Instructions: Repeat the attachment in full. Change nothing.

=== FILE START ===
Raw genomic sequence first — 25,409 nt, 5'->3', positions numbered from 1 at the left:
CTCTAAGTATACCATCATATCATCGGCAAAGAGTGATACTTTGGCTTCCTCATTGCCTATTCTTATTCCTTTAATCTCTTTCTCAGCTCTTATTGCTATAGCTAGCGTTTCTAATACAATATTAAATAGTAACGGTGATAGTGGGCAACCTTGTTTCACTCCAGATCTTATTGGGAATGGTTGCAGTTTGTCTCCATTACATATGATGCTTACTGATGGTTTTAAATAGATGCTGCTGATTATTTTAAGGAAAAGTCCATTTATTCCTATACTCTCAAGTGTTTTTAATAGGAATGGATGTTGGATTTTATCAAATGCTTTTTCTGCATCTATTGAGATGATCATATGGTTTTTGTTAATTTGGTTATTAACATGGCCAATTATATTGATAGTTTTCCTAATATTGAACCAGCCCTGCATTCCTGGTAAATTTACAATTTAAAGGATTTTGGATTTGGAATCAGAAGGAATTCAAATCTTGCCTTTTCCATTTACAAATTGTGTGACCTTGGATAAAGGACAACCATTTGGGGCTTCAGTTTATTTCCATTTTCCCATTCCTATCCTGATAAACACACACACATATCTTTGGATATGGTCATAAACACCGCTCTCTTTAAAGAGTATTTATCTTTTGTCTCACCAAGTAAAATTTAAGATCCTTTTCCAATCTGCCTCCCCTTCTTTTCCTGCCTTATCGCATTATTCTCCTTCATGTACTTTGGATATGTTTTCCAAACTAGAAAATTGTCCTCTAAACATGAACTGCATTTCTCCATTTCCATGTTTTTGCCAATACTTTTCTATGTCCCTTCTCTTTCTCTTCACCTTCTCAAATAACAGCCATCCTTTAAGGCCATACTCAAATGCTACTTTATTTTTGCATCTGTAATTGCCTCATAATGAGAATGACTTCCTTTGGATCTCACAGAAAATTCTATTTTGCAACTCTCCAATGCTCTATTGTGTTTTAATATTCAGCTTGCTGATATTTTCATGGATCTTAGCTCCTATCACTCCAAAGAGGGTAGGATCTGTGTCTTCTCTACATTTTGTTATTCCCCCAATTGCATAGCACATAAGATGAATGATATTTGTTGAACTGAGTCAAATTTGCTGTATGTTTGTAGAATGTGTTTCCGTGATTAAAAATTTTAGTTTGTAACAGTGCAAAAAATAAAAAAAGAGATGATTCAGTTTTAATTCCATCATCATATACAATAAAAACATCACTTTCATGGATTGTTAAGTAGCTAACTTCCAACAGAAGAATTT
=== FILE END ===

Raw genomic sequence first — 25,409 nt, 5'->3', positions numbered from 1 at the left:
CTCTAAGTATACCATCATATCATCGGCAAAGAGTGATACTTTGGCTTCCTCATTGCCTATTCTTATTCCTTTAATCTCTTTCTCAGCTCTTATTGCTATAGCTAGCGTTTCTAATACAATATTAAATAGTAACGGTGATAGTGGGCAACCTTGTTTCACTCCAGATCTTATTGGGAATGGTTGCAGTTTGTCTCCATTACATATGATGCTTACTGATGGTTTTAAATAGATGCTGCTGATTATTTTAAGGAAAAGTCCATTTATTCCTATACTCTCAAGTGTTTTTAATAGGAATGGATGTTGGATTTTATCAAATGCTTTTTCTGCATCTATTGAGATGATCATATGGTTTTTGTTAATTTGGTTATTAACATGGCCAATTATATTGATAGTTTTCCTAATATTGAACCAGCCCTGCATTCCTGGTAAATTTACAATTTAAAGGATTTTGGATTTGGAATCAGAAGGAATTCAAATCTTGCCTTTTCCATTTACAAATTGTGTGACCTTGGATAAAGGACAACCATTTGGGGCTTCAGTTTATTTCCATTTTCCCATTCCTATCCTGATAAACACACACACATATCTTTGGATATGGTCATAAACACCGCTCTCTTTAAAGAGTATTTATCTTTTGTCTCACCAAGTAAAATTTAAGATCCTTTTCCAATCTGCCTCCCCTTCTTTTCCTGCCTTATCGCATTATTCTCCTTCATGTACTTTGGATATGTTTTCCAAACTAGAAAATTGTCCTCTAAACATGAACTGCATTTCTCCATTTCCATGTTTTTGCCAATACTTTTCTATGTCCCTTCTCTTTCTCTTCACCTTCTCAAATAACAGCCATCCTTTAAGGCCATACTCAAATGCTACTTTATTTTTGCATCTGTAATTGCCTCATAATGAGAATGACTTCCTTTGGATCTCACAGAAAATTCTATTTTGCAACTCTCCAATGCTCTATTGTGTTTTAATATTCAGCTTGCTGATATTTTCATGGATCTTAGCTCCTATCACTCCAAAGAGGGTAGGATCTGTGTCTTCTCTACATTTTGTTATTCCCCCAATTGCATAGCACATAAGATGAATGATATTTGTTGAACTGAGTCAAATTTGCTGTATGTTTGTAGAATGTGTTTCCGTGATTAAAAATTTTAGTTTGTAACAGTGCAAAAAATAAAAAAAGAGATGATTCAGTTTTAATTCCATCATCATATACAATAAAAACATCACTTTCATGGATTGTTAAGTAGCTAACTTCCAACAGAAGAATTT